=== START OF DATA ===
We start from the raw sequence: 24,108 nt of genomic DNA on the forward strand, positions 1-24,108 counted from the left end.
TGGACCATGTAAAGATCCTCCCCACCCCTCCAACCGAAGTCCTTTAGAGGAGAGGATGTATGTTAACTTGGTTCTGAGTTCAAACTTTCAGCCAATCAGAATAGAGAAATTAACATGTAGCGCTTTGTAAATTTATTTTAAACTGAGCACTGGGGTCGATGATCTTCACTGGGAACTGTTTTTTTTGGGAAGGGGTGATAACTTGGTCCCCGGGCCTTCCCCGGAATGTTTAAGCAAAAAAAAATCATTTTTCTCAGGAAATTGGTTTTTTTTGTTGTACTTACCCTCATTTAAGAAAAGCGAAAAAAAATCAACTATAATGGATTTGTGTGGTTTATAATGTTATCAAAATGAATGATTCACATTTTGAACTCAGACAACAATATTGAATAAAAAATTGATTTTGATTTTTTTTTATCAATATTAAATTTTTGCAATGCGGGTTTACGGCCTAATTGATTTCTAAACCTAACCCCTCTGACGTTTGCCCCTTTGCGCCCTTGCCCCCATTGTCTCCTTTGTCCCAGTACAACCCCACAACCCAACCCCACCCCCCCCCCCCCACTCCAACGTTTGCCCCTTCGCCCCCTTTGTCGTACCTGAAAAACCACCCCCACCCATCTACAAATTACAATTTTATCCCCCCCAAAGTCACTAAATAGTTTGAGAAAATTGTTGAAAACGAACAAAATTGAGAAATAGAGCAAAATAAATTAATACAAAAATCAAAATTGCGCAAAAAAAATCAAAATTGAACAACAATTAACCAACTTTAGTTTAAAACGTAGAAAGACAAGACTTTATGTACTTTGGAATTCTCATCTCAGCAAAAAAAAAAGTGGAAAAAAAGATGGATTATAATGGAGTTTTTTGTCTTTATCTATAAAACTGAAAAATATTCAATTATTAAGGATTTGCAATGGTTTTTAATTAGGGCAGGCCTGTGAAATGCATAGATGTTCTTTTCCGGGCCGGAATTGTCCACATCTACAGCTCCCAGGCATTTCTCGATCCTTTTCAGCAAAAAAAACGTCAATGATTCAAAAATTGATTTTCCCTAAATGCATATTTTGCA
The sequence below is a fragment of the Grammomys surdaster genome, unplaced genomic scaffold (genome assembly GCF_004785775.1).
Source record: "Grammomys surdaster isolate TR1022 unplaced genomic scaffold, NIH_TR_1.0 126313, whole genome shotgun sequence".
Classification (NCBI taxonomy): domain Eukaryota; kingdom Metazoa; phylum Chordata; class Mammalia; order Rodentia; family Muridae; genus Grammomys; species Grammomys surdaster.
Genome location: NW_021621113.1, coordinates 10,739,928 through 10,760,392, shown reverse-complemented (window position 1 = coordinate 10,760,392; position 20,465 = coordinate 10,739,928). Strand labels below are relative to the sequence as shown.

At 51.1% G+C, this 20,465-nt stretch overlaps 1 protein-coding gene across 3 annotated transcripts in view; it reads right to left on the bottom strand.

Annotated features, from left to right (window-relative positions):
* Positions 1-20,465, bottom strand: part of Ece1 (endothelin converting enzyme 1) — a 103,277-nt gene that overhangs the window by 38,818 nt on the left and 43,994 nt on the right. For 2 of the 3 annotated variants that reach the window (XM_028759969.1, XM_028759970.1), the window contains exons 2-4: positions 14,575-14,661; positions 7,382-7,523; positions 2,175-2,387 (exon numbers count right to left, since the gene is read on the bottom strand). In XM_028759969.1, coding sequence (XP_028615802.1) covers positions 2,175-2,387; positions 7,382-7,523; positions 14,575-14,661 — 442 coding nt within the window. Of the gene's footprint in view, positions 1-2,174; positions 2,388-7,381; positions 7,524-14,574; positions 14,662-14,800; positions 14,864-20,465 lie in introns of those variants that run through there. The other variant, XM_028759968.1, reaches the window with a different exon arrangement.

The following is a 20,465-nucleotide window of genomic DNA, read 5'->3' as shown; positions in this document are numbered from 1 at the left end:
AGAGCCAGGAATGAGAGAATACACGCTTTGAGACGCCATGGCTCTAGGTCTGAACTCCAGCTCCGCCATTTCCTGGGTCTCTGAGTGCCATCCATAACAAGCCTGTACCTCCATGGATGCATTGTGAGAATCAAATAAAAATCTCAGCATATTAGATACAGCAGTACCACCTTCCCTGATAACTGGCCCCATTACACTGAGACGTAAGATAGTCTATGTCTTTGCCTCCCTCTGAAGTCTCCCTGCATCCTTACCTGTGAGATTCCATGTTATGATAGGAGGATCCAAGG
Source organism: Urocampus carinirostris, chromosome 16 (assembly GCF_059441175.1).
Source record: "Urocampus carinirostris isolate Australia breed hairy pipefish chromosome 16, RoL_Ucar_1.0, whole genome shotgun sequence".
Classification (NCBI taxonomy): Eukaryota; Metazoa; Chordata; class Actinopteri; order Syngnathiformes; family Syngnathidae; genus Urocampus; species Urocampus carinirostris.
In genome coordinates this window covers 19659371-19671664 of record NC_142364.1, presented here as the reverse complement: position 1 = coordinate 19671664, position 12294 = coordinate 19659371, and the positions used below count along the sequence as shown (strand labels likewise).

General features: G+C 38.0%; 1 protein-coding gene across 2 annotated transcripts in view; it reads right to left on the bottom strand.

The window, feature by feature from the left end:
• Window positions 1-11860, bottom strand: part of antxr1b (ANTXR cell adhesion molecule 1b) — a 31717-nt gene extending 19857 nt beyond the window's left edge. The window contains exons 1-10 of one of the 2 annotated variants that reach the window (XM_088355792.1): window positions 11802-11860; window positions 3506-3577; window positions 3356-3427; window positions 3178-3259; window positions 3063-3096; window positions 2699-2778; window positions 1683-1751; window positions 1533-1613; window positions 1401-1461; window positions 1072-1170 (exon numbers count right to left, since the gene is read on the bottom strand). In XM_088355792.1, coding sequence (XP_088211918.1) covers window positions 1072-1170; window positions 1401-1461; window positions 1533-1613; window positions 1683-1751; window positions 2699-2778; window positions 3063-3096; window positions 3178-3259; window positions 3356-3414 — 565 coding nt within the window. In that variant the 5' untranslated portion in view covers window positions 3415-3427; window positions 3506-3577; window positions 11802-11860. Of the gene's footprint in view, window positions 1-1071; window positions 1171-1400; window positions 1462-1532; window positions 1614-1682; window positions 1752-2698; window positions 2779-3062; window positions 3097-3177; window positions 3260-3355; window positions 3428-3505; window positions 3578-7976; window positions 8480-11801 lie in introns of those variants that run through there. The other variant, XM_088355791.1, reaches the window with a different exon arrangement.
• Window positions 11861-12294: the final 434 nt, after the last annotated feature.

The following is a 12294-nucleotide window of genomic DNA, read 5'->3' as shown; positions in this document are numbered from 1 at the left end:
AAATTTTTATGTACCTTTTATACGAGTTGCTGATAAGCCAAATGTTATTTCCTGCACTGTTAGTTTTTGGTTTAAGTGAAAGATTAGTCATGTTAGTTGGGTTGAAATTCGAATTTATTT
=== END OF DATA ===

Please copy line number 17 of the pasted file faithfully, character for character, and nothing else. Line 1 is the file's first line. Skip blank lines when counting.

The window, feature by feature from the left end: